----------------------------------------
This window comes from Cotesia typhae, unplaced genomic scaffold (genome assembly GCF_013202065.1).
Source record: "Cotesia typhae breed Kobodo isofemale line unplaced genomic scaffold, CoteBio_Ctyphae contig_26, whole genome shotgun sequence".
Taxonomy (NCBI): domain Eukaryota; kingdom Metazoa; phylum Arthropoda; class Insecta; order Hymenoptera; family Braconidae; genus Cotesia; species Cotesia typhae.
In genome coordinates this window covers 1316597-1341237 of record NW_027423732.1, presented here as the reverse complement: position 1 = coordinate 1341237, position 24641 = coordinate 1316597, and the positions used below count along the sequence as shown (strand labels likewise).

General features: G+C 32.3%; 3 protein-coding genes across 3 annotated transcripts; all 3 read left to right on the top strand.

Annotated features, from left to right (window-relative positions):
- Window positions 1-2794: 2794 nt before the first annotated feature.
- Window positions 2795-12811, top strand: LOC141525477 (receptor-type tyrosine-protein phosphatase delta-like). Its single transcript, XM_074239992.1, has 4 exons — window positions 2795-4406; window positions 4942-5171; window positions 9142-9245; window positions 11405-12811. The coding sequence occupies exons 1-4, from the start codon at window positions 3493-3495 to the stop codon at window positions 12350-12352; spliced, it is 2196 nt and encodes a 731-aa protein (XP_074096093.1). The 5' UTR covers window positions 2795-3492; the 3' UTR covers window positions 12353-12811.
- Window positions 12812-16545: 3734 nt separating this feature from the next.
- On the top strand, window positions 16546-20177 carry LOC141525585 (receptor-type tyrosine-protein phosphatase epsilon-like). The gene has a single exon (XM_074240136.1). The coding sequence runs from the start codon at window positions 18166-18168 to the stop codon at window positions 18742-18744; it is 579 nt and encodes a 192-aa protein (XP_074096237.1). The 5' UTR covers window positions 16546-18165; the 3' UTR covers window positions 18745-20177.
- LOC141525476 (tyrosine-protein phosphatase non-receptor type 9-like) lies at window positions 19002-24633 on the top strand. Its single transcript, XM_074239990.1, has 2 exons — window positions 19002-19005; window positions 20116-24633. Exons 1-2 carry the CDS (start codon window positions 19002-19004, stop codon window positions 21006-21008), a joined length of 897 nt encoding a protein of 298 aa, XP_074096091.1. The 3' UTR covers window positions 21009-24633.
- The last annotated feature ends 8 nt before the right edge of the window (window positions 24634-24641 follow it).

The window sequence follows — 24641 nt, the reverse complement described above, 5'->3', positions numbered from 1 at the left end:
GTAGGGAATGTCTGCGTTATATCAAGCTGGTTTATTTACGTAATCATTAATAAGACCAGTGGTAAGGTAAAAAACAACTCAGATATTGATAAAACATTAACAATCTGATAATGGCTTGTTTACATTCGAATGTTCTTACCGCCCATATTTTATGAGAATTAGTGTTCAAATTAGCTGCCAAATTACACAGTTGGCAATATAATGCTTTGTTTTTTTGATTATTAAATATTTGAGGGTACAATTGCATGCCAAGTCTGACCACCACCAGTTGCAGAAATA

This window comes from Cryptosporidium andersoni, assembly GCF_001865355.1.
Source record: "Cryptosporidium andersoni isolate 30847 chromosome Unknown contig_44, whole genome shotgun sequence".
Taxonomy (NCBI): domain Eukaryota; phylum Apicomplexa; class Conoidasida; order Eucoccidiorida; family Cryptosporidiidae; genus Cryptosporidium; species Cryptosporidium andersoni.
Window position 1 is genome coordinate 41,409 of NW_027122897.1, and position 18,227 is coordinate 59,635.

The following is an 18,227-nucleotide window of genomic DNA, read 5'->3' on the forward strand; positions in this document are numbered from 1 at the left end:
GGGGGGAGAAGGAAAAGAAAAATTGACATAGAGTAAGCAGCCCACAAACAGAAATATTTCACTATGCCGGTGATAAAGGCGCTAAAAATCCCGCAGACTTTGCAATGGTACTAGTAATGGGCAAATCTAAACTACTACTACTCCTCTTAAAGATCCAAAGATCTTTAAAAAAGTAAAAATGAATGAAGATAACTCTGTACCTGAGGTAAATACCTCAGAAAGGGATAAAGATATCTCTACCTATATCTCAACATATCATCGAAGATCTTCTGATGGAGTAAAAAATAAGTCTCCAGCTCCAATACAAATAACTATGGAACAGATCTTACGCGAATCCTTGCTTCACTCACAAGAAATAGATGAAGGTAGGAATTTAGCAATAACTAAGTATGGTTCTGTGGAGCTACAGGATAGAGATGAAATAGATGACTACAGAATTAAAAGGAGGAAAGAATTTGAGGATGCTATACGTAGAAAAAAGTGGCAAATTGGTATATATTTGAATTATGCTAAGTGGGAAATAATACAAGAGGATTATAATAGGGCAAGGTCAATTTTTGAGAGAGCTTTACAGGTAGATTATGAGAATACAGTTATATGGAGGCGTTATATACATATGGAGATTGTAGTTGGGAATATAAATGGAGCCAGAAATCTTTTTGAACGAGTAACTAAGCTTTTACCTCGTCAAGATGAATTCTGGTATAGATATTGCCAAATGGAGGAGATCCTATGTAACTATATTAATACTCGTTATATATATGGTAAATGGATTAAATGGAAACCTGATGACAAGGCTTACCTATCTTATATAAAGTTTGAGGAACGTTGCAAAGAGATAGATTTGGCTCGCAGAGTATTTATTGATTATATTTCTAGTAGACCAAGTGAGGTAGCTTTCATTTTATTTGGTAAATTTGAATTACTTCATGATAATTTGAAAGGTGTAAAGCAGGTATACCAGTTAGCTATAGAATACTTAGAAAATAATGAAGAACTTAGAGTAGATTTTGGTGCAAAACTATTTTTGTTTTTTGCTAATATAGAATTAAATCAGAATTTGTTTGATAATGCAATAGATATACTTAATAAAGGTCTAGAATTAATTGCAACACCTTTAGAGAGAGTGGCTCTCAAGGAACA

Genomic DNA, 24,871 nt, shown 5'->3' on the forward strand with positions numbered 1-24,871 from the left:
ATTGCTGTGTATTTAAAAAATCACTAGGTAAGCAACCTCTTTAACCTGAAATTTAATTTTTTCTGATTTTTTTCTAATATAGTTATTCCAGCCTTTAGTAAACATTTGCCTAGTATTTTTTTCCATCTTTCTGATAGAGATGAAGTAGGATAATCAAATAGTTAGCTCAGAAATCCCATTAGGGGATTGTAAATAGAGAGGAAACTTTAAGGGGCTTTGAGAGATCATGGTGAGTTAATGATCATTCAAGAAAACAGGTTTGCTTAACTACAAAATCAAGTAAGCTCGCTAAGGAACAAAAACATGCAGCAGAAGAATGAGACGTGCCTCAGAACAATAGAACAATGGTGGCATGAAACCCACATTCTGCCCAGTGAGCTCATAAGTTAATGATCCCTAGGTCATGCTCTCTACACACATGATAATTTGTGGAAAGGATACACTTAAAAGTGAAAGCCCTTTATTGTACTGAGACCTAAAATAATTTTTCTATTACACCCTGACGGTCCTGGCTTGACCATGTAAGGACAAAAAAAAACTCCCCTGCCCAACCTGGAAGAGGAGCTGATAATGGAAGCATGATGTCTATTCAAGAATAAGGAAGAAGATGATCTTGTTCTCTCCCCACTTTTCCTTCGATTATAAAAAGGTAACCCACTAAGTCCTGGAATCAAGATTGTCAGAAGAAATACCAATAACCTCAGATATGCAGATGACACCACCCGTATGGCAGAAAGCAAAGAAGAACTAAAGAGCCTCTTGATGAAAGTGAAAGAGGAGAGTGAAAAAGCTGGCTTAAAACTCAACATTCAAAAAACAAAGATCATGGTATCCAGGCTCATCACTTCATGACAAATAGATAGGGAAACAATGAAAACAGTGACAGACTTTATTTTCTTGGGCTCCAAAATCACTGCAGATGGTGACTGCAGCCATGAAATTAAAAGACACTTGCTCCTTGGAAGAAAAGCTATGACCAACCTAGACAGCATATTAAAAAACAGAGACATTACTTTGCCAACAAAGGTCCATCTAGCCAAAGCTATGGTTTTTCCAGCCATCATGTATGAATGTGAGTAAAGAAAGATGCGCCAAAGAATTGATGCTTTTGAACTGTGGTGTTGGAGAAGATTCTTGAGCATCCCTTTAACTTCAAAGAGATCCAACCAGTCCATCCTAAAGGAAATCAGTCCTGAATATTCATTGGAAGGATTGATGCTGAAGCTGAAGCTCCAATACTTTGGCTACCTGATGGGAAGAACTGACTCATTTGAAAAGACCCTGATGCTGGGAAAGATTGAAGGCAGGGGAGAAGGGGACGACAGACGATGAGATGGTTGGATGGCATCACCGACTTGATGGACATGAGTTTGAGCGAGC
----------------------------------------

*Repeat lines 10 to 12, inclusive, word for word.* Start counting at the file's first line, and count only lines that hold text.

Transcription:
- On the top strand, window positions 16546-20177 carry LOC141525585 (receptor-type tyrosine-protein phosphatase epsilon-like). The gene has a single exon (XM_074240136.1). The coding sequence runs from the start codon at window positions 18166-18168 to the stop codon at window positions 18742-18744; it is 579 nt and encodes a 192-aa protein (XP_074096237.1). The 5' UTR covers window positions 16546-18165; the 3' UTR covers window positions 18745-20177.
- LOC141525476 (tyrosine-protein phosphatase non-receptor type 9-like) lies at window positions 19002-24633 on the top strand. Its single transcript, XM_074239990.1, has 2 exons — window positions 19002-19005; window positions 20116-24633. Exons 1-2 carry the CDS (start codon window positions 19002-19004, stop codon window positions 21006-21008), a joined length of 897 nt encoding a protein of 298 aa, XP_074096091.1. The 3' UTR covers window positions 21009-24633.
- The last annotated feature ends 8 nt before the right edge of the window (window positions 24634-24641 follow it).